Author: James O. French
Publisher: Kaituhi Press
Cover Artist: unknown
Rating: 3.5 of 5 Stars
What would you do if the man you loved vanished without a trace?
Kyle and Todd meet at a party in their freshman year at college. They fall in lust at first sight, then deep in love. In spite of Kyle’s melancholy past, their future together looks bright. Then Kyle disappears, leaving Todd heartbroken and alone, and their dreams in ruins. Fifteen years later, Todd is a successful but lonely psychiatrist. He still hasn’t come to terms with the loss of his first love. When a dangerous amnesiac arrives at the hospital, Todd is forced to confront the past, and is driven to find answers to the questions that have haunted him all these years.
Return to Me is a tragic love story that stands out in a genre dominated by M/M romance. It’s a story about love, loss, heartache, acceptance, and hope that will stay with you long after you’ve reached the end.
Now listen carefully, and remember that 3 stars is not BAD in my book, and 3.5 stars is even better. 3.5 stars is a recommended read for me.
I was asked to read this for Prism Book Alliance, and I’m glad I did.
I particularly liked the author’s literate writing style. Oh, my God, you can’t imagine what a pleasure it is to read someone who writes well. There is too much badly written fiction out there, and those books you’ll never see reviewed by me.
The prime characters in “Return to Me,” Todd Chambers and Kyle Hansen, are very well drawn and easy to care about. The secondary characters, like Felix and Georgina, also play important roles and add greatly to the flow of the narrative (in both its very different halves) and to its emotional heft. Even the too-brief snippets of Todd’s family life in Denver are vibrant and create a strong supporting context for Todd’s character.
This is a debut novel by James Oliver French, a South African who lives in New Zealand. I’m not sure why he decided to set the book in Los Angeles, because I’d have loved to see this set in his hometown. I mean, we don’t ALL have to live in Los Angeles, do we?
As the author himself points out at the back of his novel, this is not your typical m/m romance. The first half follows the general lines of a sort of mature-audience young adult book, in which college students Todd and Kyle meet cute and begin to fall in love. If there is not a lot of tension in this budding romance, it is merely because there will be more than enough tension later on. Where French’s narrative diverges dramatically from the expected is in the second part of the book, which takes place fifteen years later, and takes us through the aftermath of Kyle’s disappearance.
Overall, I like the way French handles this before/after dichotomy. The continuity of Felix and Georgina as Todd’s friends; the fulfillment of his professional ambitions from his college days; and the ongoing support of his family all create a bridge that holds the two section of the novel together.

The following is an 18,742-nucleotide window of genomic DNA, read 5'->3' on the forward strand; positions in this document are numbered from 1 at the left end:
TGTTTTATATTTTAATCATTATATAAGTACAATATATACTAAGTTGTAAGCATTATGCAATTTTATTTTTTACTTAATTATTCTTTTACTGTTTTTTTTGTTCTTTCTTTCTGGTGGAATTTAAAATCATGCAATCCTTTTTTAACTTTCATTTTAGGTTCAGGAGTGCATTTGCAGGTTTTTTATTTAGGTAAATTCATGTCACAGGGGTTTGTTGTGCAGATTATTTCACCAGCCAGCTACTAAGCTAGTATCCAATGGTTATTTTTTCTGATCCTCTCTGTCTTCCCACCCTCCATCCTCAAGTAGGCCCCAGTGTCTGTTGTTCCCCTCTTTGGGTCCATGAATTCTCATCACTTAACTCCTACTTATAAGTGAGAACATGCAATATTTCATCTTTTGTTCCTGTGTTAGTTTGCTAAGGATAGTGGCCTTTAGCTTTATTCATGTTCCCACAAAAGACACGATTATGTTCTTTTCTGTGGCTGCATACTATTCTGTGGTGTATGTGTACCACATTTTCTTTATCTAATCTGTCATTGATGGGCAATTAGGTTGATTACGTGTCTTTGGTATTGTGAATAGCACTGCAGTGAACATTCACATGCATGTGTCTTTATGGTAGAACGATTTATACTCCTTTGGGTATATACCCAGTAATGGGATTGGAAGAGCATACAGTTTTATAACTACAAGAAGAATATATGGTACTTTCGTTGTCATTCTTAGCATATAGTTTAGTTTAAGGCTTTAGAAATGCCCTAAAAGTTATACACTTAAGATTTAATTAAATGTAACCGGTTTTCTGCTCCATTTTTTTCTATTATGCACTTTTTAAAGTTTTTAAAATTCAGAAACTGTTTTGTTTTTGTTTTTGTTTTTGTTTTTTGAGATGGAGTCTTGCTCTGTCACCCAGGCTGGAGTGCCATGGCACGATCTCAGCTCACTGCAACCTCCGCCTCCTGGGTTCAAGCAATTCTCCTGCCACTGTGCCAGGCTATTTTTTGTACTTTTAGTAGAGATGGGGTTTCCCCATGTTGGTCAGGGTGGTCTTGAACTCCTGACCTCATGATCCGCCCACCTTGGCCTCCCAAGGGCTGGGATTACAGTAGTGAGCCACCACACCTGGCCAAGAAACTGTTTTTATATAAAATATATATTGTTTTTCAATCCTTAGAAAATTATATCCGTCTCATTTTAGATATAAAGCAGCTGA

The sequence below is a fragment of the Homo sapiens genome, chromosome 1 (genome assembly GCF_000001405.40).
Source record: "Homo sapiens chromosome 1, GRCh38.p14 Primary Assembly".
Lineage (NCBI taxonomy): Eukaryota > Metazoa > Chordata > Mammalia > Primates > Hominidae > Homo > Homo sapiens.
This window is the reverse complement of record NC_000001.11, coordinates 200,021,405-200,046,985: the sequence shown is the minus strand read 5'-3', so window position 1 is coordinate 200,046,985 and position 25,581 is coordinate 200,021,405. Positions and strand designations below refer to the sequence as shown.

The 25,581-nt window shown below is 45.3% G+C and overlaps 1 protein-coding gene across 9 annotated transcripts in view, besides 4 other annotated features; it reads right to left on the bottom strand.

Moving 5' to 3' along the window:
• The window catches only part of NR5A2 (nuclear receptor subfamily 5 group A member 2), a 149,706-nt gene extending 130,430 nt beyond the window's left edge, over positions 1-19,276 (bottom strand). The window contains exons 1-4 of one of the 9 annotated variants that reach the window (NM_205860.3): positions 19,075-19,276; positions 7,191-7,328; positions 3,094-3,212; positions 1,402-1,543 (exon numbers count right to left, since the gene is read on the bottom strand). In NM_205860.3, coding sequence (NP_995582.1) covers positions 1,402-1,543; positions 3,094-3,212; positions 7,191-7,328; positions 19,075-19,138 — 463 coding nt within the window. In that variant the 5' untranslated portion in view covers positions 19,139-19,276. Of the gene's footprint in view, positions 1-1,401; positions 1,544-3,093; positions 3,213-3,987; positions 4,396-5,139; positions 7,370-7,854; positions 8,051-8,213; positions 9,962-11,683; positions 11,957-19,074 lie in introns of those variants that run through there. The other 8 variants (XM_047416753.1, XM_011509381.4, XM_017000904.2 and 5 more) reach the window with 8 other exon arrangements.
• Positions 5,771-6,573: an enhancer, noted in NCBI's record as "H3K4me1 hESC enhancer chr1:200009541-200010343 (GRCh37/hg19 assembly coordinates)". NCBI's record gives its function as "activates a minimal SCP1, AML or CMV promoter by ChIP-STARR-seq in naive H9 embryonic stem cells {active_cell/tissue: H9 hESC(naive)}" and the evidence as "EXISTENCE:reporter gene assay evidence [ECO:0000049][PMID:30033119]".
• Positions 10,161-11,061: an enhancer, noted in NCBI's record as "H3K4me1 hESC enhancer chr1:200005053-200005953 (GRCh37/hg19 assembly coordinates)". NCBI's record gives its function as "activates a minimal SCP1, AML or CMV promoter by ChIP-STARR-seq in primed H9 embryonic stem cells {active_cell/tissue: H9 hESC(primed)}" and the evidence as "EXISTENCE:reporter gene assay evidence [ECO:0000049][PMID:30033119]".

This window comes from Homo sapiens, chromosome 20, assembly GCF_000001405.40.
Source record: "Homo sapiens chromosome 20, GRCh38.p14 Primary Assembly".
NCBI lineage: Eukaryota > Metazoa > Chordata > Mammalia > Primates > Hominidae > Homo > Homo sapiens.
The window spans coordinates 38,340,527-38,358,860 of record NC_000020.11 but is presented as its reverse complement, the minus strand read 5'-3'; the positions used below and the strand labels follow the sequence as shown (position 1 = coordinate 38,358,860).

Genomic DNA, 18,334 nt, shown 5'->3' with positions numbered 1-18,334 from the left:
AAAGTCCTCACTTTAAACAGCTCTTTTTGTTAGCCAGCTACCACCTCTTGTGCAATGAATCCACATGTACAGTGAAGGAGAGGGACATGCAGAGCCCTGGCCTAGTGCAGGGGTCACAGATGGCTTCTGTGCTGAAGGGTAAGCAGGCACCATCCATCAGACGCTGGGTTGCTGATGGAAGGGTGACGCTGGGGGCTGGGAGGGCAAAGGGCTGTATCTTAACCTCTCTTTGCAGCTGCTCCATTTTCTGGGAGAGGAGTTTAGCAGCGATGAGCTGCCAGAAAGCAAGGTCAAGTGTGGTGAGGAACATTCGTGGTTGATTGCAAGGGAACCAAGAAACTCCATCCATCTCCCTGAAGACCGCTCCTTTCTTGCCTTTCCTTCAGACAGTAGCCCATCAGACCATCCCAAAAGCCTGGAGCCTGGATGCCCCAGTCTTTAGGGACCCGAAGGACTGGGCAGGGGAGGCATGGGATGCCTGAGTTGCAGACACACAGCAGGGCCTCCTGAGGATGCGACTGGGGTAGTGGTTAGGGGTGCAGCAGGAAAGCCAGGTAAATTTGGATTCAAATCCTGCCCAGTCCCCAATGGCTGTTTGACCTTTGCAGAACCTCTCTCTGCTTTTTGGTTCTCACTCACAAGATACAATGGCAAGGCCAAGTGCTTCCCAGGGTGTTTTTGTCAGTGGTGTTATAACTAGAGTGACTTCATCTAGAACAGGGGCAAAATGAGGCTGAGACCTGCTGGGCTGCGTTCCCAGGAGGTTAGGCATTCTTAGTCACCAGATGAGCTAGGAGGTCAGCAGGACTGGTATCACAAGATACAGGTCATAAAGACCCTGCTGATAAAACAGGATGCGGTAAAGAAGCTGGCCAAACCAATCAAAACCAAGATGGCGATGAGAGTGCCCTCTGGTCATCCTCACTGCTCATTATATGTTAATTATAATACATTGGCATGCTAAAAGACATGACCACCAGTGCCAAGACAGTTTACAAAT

My issues with this book are twofold. French (again, as he admits in his afterword) injects a dose of sci-fi into the book’s second half that, frankly, does little to advance the plot and is completely out of sync with the rest of the story. I see exactly what French tries to do with this sci-fi note, but it ends up being gratuitous. It is a cool idea, but ultimately it is pointless.
The mystery behind Kyle’s disappearance becomes the central theme in the second half, and this works much better. If this book is, ultimately, about moving beyond a tragedy and finding one’s way toward happiness, then it succeeds. But there are contrivances in the plot (a character named Peter Jenner in particular, who is nothing more than a convenient plot device) that make the very plausible outcome feel too forced. I’ve tried to figure out what bugged me, and I think it’s that the second half is too rushed, too quickly filled up with pieces of action that come out of nowhere to help bring it to its conclusion. I liked the solution to the mystery; it took the story where I think it needed to go. However, the shift in tone from part A to part B does a disservice to the coherence of the whole.
I thought the final scene, as Todd, now Doctor Chambers, prepares for an evening out, was pitch perfect and it moved me to tears (which, after all, is usually the point).
James Oliver French is onto something. I hope all the folks who have encouraged him to write keep doing so. I want to read more of his work.
And I’d love to learn something about gay life in New Zealand. Just saying.
I would like to thank the author for providing me with the eARC of this title in exchange for my honest opinion.
I have a number of paperbacks, most of which are signed, to giveaway. Over the between now (11 Mar 2017) and 31 Mar 2017, every comment on the blog (this post and all other new posts), will be entered to win 1 of these paperbacks. There are also some misc swag items, so there will be a few packs of these to give away as well.
Thank you so much for your support over the last 4 years. Prism will be closing its doors on 1 April 2017. All content will remain available, but no new content will appear after 31 Mar 2017. As such all request forms have been turned off. Again Thank you,
|This post may contain affiliate links.
|Prism Book Alliance® assumes no liability for the ownership of photos or content used in guest posts and interviews. The post author assumes all responsibility and liability for this content.|